The big new thing often starts out being dismissed as a toy. Facebook, Snapchat, virtual reality, bots, emoji, messaging -- what marketer took them seriously at the beginning? What marketer dares to ignore them now? Somewhere back in time, any marketer could have seized the moment, but many rode past it on a wagon train of legacy models and old thinking. As a result, media channels today are clogged with advertising's walking dead -- static banners, 30-second spots that bury the lede, you know the ones -- that consumers either ignore or kill. The new marketing stack is predicated on ...
Recently a media buyer asked me, in the course of a presentation, whether certain insights were modeled. It's a good question, sort of. When I qualified the answer, telling him that the network in question had 30% return paths, and a census of declared data based on actual customer addresses, he repeated the question: Sooo it's a model, (becoming terse) right!? Yes, but ... this model, in the grand scheme of things, was very predictive. In retrospect though, my answer was not too great either. We both fell into the widening gulch (like Thelma and Louise?) between assumption and reality ...
I remember when the digital media business was just a twinkle in the eyes of many people. The industry was small, but the digital ad part was even smaller, made up of about 300 people who were engaging with one another to help generate new thoughts and ideas. Conversations launched new concepts that eventually grew into companies and categories and created whole new ways of delivering messages to the consumer.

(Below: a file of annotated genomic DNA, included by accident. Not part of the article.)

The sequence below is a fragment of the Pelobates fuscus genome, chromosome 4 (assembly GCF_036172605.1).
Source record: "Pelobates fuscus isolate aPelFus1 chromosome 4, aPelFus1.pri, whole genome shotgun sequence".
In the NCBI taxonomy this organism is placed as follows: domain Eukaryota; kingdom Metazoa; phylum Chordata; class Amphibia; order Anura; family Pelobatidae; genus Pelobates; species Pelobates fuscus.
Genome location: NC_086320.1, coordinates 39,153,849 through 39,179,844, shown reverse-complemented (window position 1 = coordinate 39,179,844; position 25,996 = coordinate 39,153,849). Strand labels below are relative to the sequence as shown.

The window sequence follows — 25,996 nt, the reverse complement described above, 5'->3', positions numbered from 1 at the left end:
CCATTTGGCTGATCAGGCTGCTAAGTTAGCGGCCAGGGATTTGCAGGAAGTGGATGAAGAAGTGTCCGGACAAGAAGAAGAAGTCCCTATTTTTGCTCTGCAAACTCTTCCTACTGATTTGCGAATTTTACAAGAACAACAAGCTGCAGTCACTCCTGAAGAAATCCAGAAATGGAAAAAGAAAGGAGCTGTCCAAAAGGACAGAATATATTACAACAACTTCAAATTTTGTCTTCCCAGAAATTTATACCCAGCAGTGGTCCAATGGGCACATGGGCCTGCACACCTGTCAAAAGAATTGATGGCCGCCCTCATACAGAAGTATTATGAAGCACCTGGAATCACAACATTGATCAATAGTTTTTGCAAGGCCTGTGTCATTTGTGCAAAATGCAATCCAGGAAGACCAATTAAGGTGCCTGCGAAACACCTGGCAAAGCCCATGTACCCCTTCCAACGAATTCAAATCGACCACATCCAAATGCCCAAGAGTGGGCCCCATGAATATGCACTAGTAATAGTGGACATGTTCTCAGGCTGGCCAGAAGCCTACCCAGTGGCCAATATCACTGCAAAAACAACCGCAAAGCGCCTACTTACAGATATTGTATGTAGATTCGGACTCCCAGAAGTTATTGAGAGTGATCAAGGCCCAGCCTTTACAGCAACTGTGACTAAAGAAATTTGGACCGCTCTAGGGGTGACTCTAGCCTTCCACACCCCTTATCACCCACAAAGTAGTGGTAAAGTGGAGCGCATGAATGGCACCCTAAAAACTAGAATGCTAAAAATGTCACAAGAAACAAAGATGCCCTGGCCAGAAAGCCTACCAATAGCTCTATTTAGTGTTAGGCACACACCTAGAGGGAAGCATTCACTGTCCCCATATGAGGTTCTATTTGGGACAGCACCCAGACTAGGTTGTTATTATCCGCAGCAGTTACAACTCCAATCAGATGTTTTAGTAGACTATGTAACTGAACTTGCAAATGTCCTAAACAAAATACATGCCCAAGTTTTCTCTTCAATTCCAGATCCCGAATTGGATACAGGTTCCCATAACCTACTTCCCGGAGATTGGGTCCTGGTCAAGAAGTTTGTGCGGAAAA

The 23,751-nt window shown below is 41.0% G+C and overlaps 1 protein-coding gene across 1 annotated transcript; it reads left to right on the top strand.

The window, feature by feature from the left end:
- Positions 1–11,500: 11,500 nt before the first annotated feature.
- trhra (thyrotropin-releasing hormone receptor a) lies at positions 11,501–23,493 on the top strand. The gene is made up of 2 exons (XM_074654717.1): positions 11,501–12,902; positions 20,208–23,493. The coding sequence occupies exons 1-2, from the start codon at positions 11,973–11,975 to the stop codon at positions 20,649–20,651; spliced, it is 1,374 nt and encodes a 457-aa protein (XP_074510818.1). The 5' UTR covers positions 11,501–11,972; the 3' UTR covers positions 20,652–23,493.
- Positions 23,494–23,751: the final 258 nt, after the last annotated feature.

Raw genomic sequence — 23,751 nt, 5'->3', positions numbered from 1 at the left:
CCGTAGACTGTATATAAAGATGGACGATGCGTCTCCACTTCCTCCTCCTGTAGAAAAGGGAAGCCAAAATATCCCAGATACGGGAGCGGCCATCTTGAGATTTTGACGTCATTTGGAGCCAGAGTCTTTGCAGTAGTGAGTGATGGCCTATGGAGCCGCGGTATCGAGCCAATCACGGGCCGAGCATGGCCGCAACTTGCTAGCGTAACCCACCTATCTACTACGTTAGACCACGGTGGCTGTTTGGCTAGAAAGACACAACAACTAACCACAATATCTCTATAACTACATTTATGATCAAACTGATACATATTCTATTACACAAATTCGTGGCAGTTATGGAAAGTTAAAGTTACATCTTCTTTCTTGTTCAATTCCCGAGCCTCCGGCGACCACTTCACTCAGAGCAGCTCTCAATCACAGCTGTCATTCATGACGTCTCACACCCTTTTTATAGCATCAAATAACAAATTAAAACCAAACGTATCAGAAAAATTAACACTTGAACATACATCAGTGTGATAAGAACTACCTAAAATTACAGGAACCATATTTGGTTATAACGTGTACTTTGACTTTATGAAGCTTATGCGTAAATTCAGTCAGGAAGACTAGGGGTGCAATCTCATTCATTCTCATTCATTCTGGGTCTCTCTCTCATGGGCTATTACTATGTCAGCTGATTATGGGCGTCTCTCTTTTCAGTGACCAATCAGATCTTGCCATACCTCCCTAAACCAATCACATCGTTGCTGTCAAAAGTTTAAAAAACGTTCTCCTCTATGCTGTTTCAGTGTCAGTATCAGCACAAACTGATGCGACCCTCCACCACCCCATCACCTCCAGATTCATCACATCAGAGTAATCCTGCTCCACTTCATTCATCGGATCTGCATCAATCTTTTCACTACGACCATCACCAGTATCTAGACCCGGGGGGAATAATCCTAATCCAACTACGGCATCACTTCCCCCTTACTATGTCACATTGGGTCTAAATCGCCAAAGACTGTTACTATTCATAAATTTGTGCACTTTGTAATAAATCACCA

"Would you rather lose a limb or never be able to access the Internet?" My daughter looked at me, waiting for my answer. "Well?"
Merry Christmas. Or Chanukah. Or Kwanzaa. Whatever you celebrate, I hope you got a year-end bonus -- because the robots are coming for your job. They're coming whether you're a taxi driver or a truck driver. They're coming whether you're a doctor or a lawyer. If your job involves repetition, or information processing, or data analysis, you're at risk.
How to identify and target brand advocates -- who will spend hours reading your content, watching your videos, and attending your events -- but never buy your products themselves. They're also the ones who will recommend your brand to a colleague who is searching for a vendor to fit a need.
Tesla, Apple, Microsoft: All of these brands have taken their lumps in the press over the years, but each one continues to succeed. They all understand a simple truth: For your brand to succeed, either in B2C or B2B, you must understand your consumers' two primary motivations as emotional and logical.
If you were standing at a moderately busy bus stop, chances are somebody else waiting with you would be smarter than the president-elect of the United States. That's why I think IBM's Watson should run for president in 2020.
Every year since I started writing here back in 2013, I have looked back and tallied how well I did in terms of generating "Shares," "Recommendations" and "Comments" for the posts I wrote, as indicators of "controversy." Did I stir your pot? The good news is: I did!
Two things we heard a lot about in 2016 were "autonomous cars" and "bots," but rarely in the same sentence. True, they both share the common thread of AI, which powers the "self" in self-driving cars (computer vision, decisioning) and the chatty personalization of bots. But that's where the similarity ends, because most bots don't employ real AI or machine learning, but are just collections of "if-then" statements in a new package. Indeed, two of the things we might most associate with 2016 are "bot hype" and "bot fatigue," which is due, no doubt, to the utter triviality of most ...